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Great Depression

During the 1930s and 1940s, the United States experienced a period of extreme economic instability and decline now referred to as the Great Depression.  The Great Depression led to massive unemployment, insecurity around the banking system due to bank closings, and a dramatic drop in the stock marketGreat DepressionEconomists and historians around the world have pondered whether the Great Depression could happen again.  This essay will discuss the events that led to the Great Depression, as well as an analysis of the likelihood that the Great Depression could happen again in the United States.

The Great Depression occurred after a period of significant economic boom in the late 1920s, particularly in the stock market where the robber-barons were making fortunes off speculations.  Compounding this situation was the fact that after World War I, the gold reserves were no longer sufficient to back the money needed to run the world economy. The Federal Reserve (The Fed) wanted to raise the discount rate to slow the boom, but was slow to do so because it meant raising interest rates for businesses and individuals who needed credit.  At that time, the Fed did not have the ability to set margin requirements which would have overcome this problem. In 1929, the Fed did raise the discount rate, but the destructiveness of the excessive stock market speculation had already taken its toll on the US economy.  The raising of the discount rate only hastened the inevitable recession.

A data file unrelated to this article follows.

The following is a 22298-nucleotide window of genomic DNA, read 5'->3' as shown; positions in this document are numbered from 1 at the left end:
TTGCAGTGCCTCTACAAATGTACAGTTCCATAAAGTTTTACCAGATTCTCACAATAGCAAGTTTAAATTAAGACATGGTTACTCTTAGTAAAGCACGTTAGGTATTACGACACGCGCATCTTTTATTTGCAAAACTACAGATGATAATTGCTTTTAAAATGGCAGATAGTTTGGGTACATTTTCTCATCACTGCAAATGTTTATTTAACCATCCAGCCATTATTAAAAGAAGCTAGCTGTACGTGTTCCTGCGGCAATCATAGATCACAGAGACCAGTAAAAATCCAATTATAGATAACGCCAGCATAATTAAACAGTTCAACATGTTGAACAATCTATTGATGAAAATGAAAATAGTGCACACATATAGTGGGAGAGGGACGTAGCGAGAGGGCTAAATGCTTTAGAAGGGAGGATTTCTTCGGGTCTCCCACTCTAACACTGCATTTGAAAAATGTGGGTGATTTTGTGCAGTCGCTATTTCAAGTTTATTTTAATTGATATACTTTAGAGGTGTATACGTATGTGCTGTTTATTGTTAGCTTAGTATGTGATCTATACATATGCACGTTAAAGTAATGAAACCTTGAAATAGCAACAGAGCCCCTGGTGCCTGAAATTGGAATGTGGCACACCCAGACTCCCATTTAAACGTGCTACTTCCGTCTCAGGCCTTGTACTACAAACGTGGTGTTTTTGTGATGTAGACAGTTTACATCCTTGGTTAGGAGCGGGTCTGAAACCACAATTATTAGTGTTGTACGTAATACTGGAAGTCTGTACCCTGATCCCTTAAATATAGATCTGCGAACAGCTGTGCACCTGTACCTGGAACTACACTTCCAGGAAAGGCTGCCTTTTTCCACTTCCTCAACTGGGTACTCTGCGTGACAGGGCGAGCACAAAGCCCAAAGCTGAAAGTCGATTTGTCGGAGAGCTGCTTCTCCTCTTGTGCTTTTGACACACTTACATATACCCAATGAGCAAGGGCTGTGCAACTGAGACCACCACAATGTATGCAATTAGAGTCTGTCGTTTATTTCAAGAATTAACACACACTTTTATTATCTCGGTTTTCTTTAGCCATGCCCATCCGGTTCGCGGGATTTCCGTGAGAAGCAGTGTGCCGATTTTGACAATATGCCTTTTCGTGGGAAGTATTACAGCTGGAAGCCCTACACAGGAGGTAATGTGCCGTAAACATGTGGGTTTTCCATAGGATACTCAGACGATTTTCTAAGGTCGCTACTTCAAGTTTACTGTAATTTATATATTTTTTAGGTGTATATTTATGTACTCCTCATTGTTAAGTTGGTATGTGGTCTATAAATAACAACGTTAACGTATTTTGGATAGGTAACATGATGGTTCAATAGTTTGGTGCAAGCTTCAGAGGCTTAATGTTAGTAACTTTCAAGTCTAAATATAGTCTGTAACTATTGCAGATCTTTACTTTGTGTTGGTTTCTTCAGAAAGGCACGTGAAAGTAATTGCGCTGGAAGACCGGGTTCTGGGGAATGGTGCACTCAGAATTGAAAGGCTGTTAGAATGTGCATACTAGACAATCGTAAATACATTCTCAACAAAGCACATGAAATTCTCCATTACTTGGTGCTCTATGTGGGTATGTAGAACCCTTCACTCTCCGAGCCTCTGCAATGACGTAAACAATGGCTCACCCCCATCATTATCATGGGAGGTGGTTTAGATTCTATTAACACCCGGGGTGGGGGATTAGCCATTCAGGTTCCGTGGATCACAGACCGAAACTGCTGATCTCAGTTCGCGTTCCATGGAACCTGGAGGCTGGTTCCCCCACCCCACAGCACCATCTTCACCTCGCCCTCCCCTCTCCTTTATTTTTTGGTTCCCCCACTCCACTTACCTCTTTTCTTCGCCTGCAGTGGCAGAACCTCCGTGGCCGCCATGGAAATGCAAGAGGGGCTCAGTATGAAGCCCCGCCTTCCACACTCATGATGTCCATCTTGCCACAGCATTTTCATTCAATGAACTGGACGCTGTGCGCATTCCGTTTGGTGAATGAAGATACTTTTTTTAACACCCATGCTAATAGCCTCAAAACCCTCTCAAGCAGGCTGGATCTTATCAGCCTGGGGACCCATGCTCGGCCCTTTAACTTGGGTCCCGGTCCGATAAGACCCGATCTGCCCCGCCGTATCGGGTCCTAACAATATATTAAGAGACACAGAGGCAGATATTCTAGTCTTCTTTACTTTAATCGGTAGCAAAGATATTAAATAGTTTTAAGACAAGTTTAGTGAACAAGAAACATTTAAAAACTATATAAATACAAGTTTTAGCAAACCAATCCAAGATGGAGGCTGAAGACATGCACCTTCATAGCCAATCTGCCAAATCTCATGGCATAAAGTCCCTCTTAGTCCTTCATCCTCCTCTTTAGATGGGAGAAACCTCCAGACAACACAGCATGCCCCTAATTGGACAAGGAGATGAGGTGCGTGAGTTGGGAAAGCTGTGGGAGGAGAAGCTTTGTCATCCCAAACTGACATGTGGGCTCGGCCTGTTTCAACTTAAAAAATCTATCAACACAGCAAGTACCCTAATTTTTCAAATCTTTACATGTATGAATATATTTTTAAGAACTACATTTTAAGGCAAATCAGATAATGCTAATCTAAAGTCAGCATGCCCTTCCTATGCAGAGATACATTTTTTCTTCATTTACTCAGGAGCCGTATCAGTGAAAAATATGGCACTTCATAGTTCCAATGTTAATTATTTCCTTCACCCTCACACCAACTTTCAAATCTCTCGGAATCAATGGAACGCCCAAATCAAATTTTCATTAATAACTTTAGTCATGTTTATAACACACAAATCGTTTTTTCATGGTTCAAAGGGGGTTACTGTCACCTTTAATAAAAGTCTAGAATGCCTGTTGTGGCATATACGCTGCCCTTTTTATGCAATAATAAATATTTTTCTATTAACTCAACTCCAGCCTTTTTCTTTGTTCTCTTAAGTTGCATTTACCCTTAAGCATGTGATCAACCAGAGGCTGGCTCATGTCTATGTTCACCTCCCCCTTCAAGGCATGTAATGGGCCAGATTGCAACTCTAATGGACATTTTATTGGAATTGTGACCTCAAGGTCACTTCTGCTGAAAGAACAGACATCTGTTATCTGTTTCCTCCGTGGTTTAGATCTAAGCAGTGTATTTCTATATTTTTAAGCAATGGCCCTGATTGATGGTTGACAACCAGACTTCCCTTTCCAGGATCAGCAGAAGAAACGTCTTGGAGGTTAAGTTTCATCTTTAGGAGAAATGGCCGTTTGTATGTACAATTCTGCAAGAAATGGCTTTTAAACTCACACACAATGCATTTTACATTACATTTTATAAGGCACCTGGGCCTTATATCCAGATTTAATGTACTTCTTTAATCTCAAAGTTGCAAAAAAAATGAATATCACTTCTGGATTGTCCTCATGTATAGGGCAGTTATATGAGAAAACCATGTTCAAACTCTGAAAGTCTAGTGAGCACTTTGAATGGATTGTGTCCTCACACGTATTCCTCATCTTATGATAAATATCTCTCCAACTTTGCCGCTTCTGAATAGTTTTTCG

The US economy runs in cycles; in viewing the history of the US economy their are continuous cycles of recession and recovery which make up period of growth or periods of depression. Depression in an economy occurs when “the recession is severe and prolonged”.  Thus the recession that occurred after the discount rate was raised by the Fed in 1929 was only the beginning of a long period of recession that affected the entire national economy. 

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